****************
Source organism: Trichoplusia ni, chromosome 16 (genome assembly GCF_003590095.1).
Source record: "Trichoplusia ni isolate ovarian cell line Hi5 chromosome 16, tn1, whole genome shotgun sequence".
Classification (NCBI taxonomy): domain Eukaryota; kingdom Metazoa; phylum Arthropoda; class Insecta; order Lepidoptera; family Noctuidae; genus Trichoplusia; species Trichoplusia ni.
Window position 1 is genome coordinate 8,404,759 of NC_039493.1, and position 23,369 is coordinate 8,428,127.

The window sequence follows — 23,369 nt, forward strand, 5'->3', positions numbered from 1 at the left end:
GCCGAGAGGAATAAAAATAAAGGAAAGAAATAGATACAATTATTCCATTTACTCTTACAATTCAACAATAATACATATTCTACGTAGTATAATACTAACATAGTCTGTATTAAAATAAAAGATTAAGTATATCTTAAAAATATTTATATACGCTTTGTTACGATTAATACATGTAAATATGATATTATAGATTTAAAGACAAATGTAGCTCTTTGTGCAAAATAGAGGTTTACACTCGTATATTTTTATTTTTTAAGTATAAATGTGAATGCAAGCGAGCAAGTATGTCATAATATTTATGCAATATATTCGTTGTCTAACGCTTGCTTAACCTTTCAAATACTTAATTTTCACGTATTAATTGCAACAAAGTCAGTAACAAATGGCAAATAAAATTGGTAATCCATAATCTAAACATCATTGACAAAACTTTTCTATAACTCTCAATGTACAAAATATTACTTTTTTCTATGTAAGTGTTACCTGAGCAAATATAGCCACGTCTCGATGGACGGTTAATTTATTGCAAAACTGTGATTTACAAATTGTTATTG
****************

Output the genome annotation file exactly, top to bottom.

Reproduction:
Source organism: Trichoplusia ni, chromosome 16 (genome assembly GCF_003590095.1).
Source record: "Trichoplusia ni isolate ovarian cell line Hi5 chromosome 16, tn1, whole genome shotgun sequence".
Classification (NCBI taxonomy): domain Eukaryota; kingdom Metazoa; phylum Arthropoda; class Insecta; order Lepidoptera; family Noctuidae; genus Trichoplusia; species Trichoplusia ni.
Window position 1 is genome coordinate 8,404,759 of NC_039493.1, and position 23,369 is coordinate 8,428,127.

The window sequence follows — 23,369 nt, forward strand, 5'->3', positions numbered from 1 at the left end:
GCCGAGAGGAATAAAAATAAAGGAAAGAAATAGATACAATTATTCCATTTACTCTTACAATTCAACAATAATACATATTCTACGTAGTATAATACTAACATAGTCTGTATTAAAATAAAAGATTAAGTATATCTTAAAAATATTTATATACGCTTTGTTACGATTAATACATGTAAATATGATATTATAGATTTAAAGACAAATGTAGCTCTTTGTGCAAAATAGAGGTTTACACTCGTATATTTTTATTTTTTAAGTATAAATGTGAATGCAAGCGAGCAAGTATGTCATAATATTTATGCAATATATTCGTTGTCTAACGCTTGCTTAACCTTTCAAATACTTAATTTTCACGTATTAATTGCAACAAAGTCAGTAACAAATGGCAAATAAAATTGGTAATCCATAATCTAAACATCATTGACAAAACTTTTCTATAACTCTCAATGTACAAAATATTACTTTTTTCTATGTAAGTGTTACCTGAGCAAATATAGCCACGTCTCGATGGACGGTTAATTTATTGCAAAACTGTGATTTACAAATTGTTATTG